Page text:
Clouds, created by Time & Again Theatre Company, is a most unique performance in both the content it presents and the energy it presents it with. It is rare on today’s stage to find a period performance like this that retains such a high level of dynamism, intrigue, depth and relatability. Clouds is most certainly a delight.
Unfortunately, though, I shall start this review rather negatively. The first thing the audience are greeted with on entering the house is a gentleman who presents a cast list to each audience member and tells them — despite his attire — that the date is 1913 and that they may sit anywhere they wish. He then proceeds to stand awkwardly with a nervous smile until the next spectator arrives, hiding his moving, tapping hands behind his back. Here, I already have some personal issues with this performance. I fail to see what this adds to our entry into the play, given that the box office staff have already informed the audience of the unreserved seating and could have given out these lists then, before the performance, and that the time period should be evidenced by the play’s content, the music during the overture and the publicity preceding the performance itself.
It is an unnecessary feature that particularly irks me. Not only does it somewhat prepare the audience for an interactive piece of theatre, where no other interactions actually occur throughout the play, but, with the presentation of a cast list, the initial message becomes “Welcome! This is all fake and just a theatre performance! Enjoy!” and this is not the illusion one would hope to create, unless intentionally. It turns out that this gentleman is not actually part of the performance and is, in fact, an usher of sorts. This would explain the uneasy and faltering demeanour — another reason why the overture would benefit from his absence. Personally, I would quite simply recommend a spotlight on the airplane accompanied by that evocative jazz music.
This brings me on to set (designed by Laura Crow). Set is extremely static, composed of only a toolbox and an airplane. This does not prove problematic, however, for the momentum of this play is so well kept both within the dramatic text itself and by actors, as I will detail later. What it does do, though, is contextualise the action of the play to one particular location, meaning that scenes outside of this are not too well differentiated. Whilst the spotlights on the airplane fade down in such scenes to mark such a change, and whilst there is very little disruption of the play’s legibility and fluidity, if not none whatsoever, I would just be wary of this stagnancy when considering what effect each separate scene should have independently to the rest.
As for the airplane itself, I feel that it is perhaps a little too inelaborate and could have more interactive features. I write this because Laura Crow (playing Winifred) and Ben Hynes’s (playing Philip) characters regularly interact with the model, yet there is very little for them to do beyond tightening imaginary screws, wiping it down with a cloth, and dusting it with their hands. Hence, their interactions seem awkward or fruitless, particularly as there is a slight downward bend on the bottom side of the nose of the plane, meaning that tightening a screw really does not do anything. I did notice that the front propellor does rotate — whether or not it is supposed to do so or can do so all the way around, however, I am not so sure — and more features like this could make these moments and the model itself more believable and impressive. In its sheer simplicity, though, this set becomes vastly emblematic of the skies and hence evocative of the themes of freedom (or emancipation) and escape, and it also forces us to concentrate on the characters themselves. In all, the set helps to both focus and expand our imagination where appropriate very successfully.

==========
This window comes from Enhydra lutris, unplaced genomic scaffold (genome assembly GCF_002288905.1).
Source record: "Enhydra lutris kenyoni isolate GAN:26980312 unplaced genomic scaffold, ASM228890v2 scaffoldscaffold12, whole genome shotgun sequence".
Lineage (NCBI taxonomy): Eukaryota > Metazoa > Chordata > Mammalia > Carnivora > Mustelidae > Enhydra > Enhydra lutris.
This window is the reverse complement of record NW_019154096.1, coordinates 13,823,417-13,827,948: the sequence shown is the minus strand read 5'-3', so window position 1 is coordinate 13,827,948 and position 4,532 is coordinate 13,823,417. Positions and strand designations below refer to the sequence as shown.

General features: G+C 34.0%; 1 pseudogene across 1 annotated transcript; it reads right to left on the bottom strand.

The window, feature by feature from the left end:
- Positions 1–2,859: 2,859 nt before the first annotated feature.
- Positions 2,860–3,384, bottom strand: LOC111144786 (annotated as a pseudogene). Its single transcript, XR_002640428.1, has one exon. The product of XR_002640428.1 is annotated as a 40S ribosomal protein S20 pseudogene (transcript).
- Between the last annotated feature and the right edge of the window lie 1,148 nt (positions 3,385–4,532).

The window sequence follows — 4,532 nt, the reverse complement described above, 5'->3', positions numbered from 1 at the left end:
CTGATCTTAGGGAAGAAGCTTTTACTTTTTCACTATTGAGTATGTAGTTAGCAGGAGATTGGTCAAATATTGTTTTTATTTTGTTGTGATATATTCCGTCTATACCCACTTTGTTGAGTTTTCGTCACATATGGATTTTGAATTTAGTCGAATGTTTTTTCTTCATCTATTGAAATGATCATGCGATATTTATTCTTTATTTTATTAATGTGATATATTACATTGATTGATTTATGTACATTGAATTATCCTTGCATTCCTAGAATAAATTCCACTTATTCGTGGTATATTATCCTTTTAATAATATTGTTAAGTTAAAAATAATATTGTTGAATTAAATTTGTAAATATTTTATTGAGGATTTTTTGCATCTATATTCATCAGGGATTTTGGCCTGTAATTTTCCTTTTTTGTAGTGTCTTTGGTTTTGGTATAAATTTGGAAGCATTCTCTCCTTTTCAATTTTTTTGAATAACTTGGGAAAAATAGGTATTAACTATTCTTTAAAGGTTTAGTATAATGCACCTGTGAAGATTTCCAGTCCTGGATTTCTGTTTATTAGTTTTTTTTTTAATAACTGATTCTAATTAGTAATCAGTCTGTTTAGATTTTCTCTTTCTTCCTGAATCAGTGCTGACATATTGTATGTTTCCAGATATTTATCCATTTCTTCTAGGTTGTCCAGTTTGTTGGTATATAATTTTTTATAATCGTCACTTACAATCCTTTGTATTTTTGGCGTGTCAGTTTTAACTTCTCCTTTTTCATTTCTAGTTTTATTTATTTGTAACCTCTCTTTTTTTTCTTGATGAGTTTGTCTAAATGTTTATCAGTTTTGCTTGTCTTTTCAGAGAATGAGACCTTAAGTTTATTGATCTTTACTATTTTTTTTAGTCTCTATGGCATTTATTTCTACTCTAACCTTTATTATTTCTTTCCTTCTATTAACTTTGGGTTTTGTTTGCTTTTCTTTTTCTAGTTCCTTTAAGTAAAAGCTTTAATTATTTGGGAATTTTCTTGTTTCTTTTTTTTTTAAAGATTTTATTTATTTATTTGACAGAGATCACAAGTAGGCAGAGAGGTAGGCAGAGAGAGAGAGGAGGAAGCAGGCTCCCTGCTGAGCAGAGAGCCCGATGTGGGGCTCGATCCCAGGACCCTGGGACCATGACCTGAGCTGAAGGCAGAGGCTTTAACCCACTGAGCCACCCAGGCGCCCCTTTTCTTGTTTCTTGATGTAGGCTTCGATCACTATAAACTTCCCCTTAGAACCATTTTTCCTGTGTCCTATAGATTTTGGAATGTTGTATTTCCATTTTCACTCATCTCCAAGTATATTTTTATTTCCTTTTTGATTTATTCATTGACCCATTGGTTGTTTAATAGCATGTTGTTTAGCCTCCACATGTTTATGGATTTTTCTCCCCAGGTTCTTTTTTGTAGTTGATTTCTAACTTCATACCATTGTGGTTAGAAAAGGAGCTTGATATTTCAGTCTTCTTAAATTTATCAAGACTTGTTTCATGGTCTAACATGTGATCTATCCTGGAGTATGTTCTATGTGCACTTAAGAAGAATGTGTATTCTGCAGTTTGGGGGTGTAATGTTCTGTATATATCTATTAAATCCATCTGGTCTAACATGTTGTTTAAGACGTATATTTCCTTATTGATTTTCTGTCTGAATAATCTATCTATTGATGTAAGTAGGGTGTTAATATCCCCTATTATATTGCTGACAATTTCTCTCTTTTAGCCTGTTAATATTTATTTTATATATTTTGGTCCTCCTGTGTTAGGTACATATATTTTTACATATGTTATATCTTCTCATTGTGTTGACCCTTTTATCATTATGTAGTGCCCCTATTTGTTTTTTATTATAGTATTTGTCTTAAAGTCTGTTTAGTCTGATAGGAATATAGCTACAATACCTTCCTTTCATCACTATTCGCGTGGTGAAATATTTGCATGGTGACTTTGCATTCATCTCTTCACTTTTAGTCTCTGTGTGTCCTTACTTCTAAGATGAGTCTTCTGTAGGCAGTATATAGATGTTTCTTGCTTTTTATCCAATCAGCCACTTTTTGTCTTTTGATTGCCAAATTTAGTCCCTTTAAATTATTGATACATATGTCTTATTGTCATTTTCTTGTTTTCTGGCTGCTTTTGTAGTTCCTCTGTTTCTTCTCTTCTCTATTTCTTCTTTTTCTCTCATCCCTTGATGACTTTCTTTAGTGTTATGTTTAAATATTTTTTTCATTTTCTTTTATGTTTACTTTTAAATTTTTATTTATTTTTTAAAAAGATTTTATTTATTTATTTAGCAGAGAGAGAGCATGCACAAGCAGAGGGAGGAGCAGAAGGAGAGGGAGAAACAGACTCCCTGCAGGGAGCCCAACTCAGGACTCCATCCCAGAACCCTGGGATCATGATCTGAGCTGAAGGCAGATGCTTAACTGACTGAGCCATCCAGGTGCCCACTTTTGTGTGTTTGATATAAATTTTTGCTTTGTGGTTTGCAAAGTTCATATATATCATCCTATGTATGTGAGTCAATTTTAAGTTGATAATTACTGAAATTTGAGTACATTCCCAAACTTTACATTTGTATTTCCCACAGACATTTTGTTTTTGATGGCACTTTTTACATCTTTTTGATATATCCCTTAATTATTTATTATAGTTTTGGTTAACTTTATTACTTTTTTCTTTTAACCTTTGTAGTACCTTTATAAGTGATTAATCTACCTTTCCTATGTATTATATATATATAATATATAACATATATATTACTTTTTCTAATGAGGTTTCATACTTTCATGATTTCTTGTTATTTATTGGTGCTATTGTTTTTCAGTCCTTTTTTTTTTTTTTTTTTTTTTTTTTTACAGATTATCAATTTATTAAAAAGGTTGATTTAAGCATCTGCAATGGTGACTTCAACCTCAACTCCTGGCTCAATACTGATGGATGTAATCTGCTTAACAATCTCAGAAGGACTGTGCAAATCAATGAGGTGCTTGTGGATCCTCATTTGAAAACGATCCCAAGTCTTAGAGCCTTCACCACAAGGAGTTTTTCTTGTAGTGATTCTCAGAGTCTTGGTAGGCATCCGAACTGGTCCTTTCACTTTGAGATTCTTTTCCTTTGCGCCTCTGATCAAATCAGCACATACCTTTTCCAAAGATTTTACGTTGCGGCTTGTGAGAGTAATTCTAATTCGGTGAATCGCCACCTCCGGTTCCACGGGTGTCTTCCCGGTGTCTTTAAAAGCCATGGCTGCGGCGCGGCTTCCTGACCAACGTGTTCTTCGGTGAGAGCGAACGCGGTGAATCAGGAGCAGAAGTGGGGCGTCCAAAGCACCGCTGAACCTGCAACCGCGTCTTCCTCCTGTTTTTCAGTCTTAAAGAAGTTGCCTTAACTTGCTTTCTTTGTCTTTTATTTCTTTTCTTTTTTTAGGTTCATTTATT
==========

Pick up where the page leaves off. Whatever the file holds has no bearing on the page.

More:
As with the airplane model, I found costume (provided by Crow) to be sufficiently evocative of character and time period, but not without its definite faults. Whilst being quite historically inaccurate, there were features of the costume that could have been ameliorated, like the drooping sash on Sylvia’s (Jessica Balmer) dress or Lady Fitzmaurice’s (Julie Burrow) much-too-short umbrella — and not a parasol… I also found it strange that Winifred would refer to the single, grey plume on Lady Fitzmaurice’s hat as a ‘red pigeon’; either the text or costume needs to be modified here. All this considered, costume was enough to allude to an earlier time period and to sustain imagination; it could just be stronger with these more meticulous items in mind.
I enjoyed the fact that aspects of Winifred’s costume change, becoming more and more dishevelled as her illness worsens, and I would have liked to see something similar evoked in the costumes of the other characters, not to evoke illness, of course, but change of time or day. Not only would this be true of the period, with women in particular required to wear varying dresses throughout the day to match morning, afternoon or evening as well as occasion type, but this would also accentuate the play’s chronology. On a similar note, I would like to quickly mention the efficacy of the use of makeup in this performance. Though this was used rather sparingly, where it was utilised, it was impeccable. Crows’s makeup in particular manages to capture fatigue and illness in Winifred’s face splendidly and, above all, realistically. This is most successful. I would just recommend a few top-ups now and again, as the heat of the stage lighting slowly saw the death of it.
On to the writing. The writing demonstrates a keen understanding of the period and filters historical events and featurettes into the narrative seamlessly and effortlessly, making for a rich and convincing text. Whilst, I must admit, not a lot really happens in this play, there is nevertheless a ruthless momentum and intrigue to this dramatic text. This is not because it is particularly dramatic or vitalised, though, but because it deals with relatable matters close to the human heart, investigating identity, purpose, social standing and desire — amongst other poignant themes. Its characters become representative of key characteristics of the human condition: obsession, mortality, sociability, pride, etc., making them both relatable and immediately comprehensible.